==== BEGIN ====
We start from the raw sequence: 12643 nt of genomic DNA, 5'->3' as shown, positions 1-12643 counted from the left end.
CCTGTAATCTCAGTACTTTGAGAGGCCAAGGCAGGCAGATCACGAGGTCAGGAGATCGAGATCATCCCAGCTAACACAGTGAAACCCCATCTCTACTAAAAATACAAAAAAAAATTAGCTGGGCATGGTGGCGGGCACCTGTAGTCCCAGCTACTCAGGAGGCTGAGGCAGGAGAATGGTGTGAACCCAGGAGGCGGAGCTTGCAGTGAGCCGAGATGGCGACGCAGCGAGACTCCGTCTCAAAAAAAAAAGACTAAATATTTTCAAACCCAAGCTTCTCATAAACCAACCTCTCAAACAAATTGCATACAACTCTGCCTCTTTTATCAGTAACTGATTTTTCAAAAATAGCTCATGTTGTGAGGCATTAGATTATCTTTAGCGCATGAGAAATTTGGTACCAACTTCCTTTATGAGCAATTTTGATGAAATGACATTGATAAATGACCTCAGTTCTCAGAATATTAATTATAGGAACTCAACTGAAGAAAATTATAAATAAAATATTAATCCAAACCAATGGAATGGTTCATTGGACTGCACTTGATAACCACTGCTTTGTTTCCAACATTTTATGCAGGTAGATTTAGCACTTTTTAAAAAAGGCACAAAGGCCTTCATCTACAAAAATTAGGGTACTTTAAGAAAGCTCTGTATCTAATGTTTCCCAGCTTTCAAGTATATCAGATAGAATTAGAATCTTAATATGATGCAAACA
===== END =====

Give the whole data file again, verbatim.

We start from the raw sequence: 12643 nt of genomic DNA, 5'->3' as shown, positions 1-12643 counted from the left end.
CCTGTAATCTCAGTACTTTGAGAGGCCAAGGCAGGCAGATCACGAGGTCAGGAGATCGAGATCATCCCAGCTAACACAGTGAAACCCCATCTCTACTAAAAATACAAAAAAAAATTAGCTGGGCATGGTGGCGGGCACCTGTAGTCCCAGCTACTCAGGAGGCTGAGGCAGGAGAATGGTGTGAACCCAGGAGGCGGAGCTTGCAGTGAGCCGAGATGGCGACGCAGCGAGACTCCGTCTCAAAAAAAAAAGACTAAATATTTTCAAACCCAAGCTTCTCATAAACCAACCTCTCAAACAAATTGCATACAACTCTGCCTCTTTTATCAGTAACTGATTTTTCAAAAATAGCTCATGTTGTGAGGCATTAGATTATCTTTAGCGCATGAGAAATTTGGTACCAACTTCCTTTATGAGCAATTTTGATGAAATGACATTGATAAATGACCTCAGTTCTCAGAATATTAATTATAGGAACTCAACTGAAGAAAATTATAAATAAAATATTAATCCAAACCAATGGAATGGTTCATTGGACTGCACTTGATAACCACTGCTTTGTTTCCAACATTTTATGCAGGTAGATTTAGCACTTTTTAAAAAAGGCACAAAGGCCTTCATCTACAAAAATTAGGGTACTTTAAGAAAGCTCTGTATCTAATGTTTCCCAGCTTTCAAGTATATCAGATAGAATTAGAATCTTAATATGATGCAAACA